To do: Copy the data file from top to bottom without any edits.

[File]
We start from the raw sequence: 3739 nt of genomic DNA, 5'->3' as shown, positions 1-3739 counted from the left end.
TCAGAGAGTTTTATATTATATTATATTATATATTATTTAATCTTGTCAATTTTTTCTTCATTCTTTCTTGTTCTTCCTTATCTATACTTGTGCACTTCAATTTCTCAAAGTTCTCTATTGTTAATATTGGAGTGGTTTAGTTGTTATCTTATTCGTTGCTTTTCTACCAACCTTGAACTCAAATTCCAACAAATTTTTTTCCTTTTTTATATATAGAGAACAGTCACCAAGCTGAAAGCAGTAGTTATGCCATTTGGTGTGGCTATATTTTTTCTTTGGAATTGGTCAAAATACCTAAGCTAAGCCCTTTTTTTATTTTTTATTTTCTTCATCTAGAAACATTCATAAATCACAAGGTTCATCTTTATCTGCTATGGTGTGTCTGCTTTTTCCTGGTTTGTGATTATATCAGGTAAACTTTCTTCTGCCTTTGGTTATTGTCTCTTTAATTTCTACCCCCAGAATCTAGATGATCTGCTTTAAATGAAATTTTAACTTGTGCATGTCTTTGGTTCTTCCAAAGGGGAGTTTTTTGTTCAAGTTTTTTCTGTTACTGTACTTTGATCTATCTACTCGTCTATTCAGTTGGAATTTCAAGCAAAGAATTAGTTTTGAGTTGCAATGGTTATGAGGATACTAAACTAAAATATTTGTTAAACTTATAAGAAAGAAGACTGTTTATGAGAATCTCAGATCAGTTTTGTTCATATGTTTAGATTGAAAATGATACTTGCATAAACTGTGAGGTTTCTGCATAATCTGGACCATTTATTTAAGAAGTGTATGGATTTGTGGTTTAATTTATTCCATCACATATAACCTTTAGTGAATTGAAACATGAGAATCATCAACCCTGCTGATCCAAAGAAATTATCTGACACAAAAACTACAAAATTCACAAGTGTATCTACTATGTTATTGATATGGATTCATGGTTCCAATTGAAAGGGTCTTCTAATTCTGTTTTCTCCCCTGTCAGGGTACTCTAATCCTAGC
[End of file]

We start from the raw sequence: 3739 nt of genomic DNA, 5'->3' as shown, positions 1-3739 counted from the left end.
TCAGAGAGTTTTATATTATATTATATTATATATTATTTAATCTTGTCAATTTTTTCTTCATTCTTTCTTGTTCTTCCTTATCTATACTTGTGCACTTCAATTTCTCAAAGTTCTCTATTGTTAATATTGGAGTGGTTTAGTTGTTATCTTATTCGTTGCTTTTCTACCAACCTTGAACTCAAATTCCAACAAATTTTTTTCCTTTTTTATATATAGAGAACAGTCACCAAGCTGAAAGCAGTAGTTATGCCATTTGGTGTGGCTATATTTTTTCTTTGGAATTGGTCAAAATACCTAAGCTAAGCCCTTTTTTTATTTTTTATTTTCTTCATCTAGAAACATTCATAAATCACAAGGTTCATCTTTATCTGCTATGGTGTGTCTGCTTTTTCCTGGTTTGTGATTATATCAGGTAAACTTTCTTCTGCCTTTGGTTATTGTCTCTTTAATTTCTACCCCCAGAATCTAGATGATCTGCTTTAAATGAAATTTTAACTTGTGCATGTCTTTGGTTCTTCCAAAGGGGAGTTTTTTGTTCAAGTTTTTTCTGTTACTGTACTTTGATCTATCTACTCGTCTATTCAGTTGGAATTTCAAGCAAAGAATTAGTTTTGAGTTGCAATGGTTATGAGGATACTAAACTAAAATATTTGTTAAACTTATAAGAAAGAAGACTGTTTATGAGAATCTCAGATCAGTTTTGTTCATATGTTTAGATTGAAAATGATACTTGCATAAACTGTGAGGTTTCTGCATAATCTGGACCATTTATTTAAGAAGTGTATGGATTTGTGGTTTAATTTATTCCATCACATATAACCTTTAGTGAATTGAAACATGAGAATCATCAACCCTGCTGATCCAAAGAAATTATCTGACACAAAAACTACAAAATTCACAAGTGTATCTACTATGTTATTGATATGGATTCATGGTTCCAATTGAAAGGGTCTTCTAATTCTGTTTTCTCCCCTGTCAGGGTACTCTAATCCTAGC